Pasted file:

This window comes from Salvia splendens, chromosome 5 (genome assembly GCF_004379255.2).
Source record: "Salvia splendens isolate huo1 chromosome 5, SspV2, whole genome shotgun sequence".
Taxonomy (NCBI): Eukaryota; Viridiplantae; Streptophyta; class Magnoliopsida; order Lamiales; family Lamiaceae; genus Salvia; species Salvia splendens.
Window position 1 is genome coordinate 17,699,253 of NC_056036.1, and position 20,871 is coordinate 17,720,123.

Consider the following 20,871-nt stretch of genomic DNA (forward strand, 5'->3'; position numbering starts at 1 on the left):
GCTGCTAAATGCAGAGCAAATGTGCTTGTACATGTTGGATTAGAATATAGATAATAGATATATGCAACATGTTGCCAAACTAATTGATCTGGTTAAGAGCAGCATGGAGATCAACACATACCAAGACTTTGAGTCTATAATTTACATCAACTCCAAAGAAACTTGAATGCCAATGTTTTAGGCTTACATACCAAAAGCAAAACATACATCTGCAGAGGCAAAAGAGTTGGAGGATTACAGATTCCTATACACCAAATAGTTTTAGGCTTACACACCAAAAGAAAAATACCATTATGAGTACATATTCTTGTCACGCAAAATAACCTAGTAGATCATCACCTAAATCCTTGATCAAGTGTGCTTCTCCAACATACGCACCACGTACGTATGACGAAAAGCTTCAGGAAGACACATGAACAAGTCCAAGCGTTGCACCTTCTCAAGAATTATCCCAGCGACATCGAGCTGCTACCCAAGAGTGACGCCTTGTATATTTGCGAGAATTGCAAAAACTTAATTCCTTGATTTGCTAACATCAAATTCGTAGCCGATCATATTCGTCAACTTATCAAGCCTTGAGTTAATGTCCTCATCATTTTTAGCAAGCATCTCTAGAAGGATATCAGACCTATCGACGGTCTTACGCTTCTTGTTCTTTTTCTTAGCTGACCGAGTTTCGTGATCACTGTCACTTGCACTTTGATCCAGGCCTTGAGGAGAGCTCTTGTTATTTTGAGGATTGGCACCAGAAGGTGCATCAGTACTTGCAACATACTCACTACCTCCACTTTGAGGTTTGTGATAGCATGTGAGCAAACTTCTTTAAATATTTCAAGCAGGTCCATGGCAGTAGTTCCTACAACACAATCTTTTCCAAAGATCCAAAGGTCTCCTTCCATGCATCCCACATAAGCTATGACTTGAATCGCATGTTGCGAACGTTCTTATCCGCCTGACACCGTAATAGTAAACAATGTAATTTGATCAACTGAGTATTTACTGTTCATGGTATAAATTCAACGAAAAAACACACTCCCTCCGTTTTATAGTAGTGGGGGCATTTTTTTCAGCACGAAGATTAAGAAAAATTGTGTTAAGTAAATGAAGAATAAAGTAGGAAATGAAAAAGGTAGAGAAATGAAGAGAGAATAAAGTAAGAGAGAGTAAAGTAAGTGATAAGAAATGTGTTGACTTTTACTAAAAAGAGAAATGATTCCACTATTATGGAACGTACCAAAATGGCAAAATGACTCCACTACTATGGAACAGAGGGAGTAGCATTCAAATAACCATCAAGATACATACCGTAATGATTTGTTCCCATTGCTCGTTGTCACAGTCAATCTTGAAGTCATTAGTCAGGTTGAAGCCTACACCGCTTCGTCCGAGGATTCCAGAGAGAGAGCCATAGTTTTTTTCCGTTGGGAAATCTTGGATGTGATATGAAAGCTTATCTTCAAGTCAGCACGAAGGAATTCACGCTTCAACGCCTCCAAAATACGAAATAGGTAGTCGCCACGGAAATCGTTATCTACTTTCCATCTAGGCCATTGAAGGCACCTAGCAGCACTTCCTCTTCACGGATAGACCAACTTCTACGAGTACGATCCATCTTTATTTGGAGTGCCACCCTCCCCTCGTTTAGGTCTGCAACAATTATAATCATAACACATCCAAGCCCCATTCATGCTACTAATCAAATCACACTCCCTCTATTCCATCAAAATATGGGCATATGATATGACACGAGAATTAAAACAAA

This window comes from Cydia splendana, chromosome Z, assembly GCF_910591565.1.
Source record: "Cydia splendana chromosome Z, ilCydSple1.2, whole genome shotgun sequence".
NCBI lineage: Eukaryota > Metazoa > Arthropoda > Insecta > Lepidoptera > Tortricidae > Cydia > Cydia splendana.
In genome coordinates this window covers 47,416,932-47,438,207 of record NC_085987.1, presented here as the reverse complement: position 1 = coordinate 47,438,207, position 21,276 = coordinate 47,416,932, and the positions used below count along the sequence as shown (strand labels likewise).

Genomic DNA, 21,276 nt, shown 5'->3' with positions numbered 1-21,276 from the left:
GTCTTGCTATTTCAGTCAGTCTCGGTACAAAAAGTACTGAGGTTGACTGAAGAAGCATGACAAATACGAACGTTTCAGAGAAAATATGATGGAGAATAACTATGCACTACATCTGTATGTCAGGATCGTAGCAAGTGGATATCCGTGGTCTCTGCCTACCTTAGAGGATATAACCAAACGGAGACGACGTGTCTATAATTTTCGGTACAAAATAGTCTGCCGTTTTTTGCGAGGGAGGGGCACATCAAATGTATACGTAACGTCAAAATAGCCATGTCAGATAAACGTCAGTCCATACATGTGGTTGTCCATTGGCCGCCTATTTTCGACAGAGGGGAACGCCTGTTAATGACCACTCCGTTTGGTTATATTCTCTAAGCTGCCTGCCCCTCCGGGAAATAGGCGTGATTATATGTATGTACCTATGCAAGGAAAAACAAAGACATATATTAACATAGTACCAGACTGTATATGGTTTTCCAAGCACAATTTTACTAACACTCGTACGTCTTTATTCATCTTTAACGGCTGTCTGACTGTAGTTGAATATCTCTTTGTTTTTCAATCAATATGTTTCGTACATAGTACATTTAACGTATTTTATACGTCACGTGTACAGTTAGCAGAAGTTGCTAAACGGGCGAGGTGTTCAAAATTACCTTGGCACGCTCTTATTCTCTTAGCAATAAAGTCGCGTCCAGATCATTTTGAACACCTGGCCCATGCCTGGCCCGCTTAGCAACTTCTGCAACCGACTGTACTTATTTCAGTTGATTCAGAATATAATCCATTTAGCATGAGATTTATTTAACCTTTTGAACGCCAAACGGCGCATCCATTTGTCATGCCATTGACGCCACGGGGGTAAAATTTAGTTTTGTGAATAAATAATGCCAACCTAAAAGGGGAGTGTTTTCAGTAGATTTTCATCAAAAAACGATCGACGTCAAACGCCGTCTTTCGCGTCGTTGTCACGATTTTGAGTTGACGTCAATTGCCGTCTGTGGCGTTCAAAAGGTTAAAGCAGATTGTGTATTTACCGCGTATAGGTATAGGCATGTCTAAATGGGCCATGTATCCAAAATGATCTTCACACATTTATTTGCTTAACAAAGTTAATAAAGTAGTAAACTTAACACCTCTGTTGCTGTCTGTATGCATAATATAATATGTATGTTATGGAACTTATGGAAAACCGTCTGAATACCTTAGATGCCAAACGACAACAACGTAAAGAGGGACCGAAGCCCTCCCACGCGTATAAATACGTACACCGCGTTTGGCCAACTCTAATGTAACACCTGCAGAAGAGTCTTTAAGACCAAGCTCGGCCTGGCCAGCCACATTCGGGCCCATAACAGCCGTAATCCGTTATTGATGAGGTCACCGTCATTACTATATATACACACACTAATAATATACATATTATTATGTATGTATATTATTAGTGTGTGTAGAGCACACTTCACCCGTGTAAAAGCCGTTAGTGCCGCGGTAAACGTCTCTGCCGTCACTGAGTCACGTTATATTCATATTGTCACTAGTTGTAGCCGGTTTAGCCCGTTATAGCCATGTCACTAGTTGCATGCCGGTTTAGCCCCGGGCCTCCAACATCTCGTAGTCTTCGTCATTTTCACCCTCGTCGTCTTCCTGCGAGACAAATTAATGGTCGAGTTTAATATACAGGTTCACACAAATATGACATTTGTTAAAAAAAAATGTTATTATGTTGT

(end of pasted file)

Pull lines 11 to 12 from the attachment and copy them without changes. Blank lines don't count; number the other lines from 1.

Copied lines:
Genomic DNA, 21,276 nt, shown 5'->3' with positions numbered 1-21,276 from the left:
GTCTTGCTATTTCAGTCAGTCTCGGTACAAAAAGTACTGAGGTTGACTGAAGAAGCATGACAAATACGAACGTTTCAGAGAAAATATGATGGAGAATAACTATGCACTACATCTGTATGTCAGGATCGTAGCAAGTGGATATCCGTGGTCTCTGCCTACCTTAGAGGATATAACCAAACGGAGACGACGTGTCTATAATTTTCGGTACAAAATAGTCTGCCGTTTTTTGCGAGGGAGGGGCACATCAAATGTATACGTAACGTCAAAATAGCCATGTCAGATAAACGTCAGTCCATACATGTGGTTGTCCATTGGCCGCCTATTTTCGACAGAGGGGAACGCCTGTTAATGACCACTCCGTTTGGTTATATTCTCTAAGCTGCCTGCCCCTCCGGGAAATAGGCGTGATTATATGTATGTACCTATGCAAGGAAAAACAAAGACATATATTAACATAGTACCAGACTGTATATGGTTTTCCAAGCACAATTTTACTAACACTCGTACGTCTTTATTCATCTTTAACGGCTGTCTGACTGTAGTTGAATATCTCTTTGTTTTTCAATCAATATGTTTCGTACATAGTACATTTAACGTATTTTATACGTCACGTGTACAGTTAGCAGAAGTTGCTAAACGGGCGAGGTGTTCAAAATTACCTTGGCACGCTCTTATTCTCTTAGCAATAAAGTCGCGTCCAGATCATTTTGAACACCTGGCCCATGCCTGGCCCGCTTAGCAACTTCTGCAACCGACTGTACTTATTTCAGTTGATTCAGAATATAATCCATTTAGCATGAGATTTATTTAACCTTTTGAACGCCAAACGGCGCATCCATTTGTCATGCCATTGACGCCACGGGGGTAAAATTTAGTTTTGTGAATAAATAATGCCAACCTAAAAGGGGAGTGTTTTCAGTAGATTTTCATCAAAAAACGATCGACGTCAAACGCCGTCTTTCGCGTCGTTGTCACGATTTTGAGTTGACGTCAATTGCCGTCTGTGGCGTTCAAAAGGTTAAAGCAGATTGTGTATTTACCGCGTATAGGTATAGGCATGTCTAAATGGGCCATGTATCCAAAATGATCTTCACACATTTATTTGCTTAACAAAGTTAATAAAGTAGTAAACTTAACACCTCTGTTGCTGTCTGTATGCATAATATAATATGTATGTTATGGAACTTATGGAAAACCGTCTGAATACCTTAGATGCCAAACGACAACAACGTAAAGAGGGACCGAAGCCCTCCCACGCGTATAAATACGTACACCGCGTTTGGCCAACTCTAATGTAACACCTGCAGAAGAGTCTTTAAGACCAAGCTCGGCCTGGCCAGCCACATTCGGGCCCATAACAGCCGTAATCCGTTATTGATGAGGTCACCGTCATTACTATATATACACACACTAATAATATACATATTATTATGTATGTATATTATTAGTGTGTGTAGAGCACACTTCACCCGTGTAAAAGCCGTTAGTGCCGCGGTAAACGTCTCTGCCGTCACTGAGTCACGTTATATTCATATTGTCACTAGTTGTAGCCGGTTTAGCCCGTTATAGCCATGTCACTAGTTGCATGCCGGTTTAGCCCCGGGCCTCCAACATCTCGTAGTCTTCGTCATTTTCACCCTCGTCGTCTTCCTGCGAGACAAATTAATGGTCGAGTTTAATATACAGGTTCACACAAATATGACATTTGTTAAAAAAAAATGTTATTATGTTGT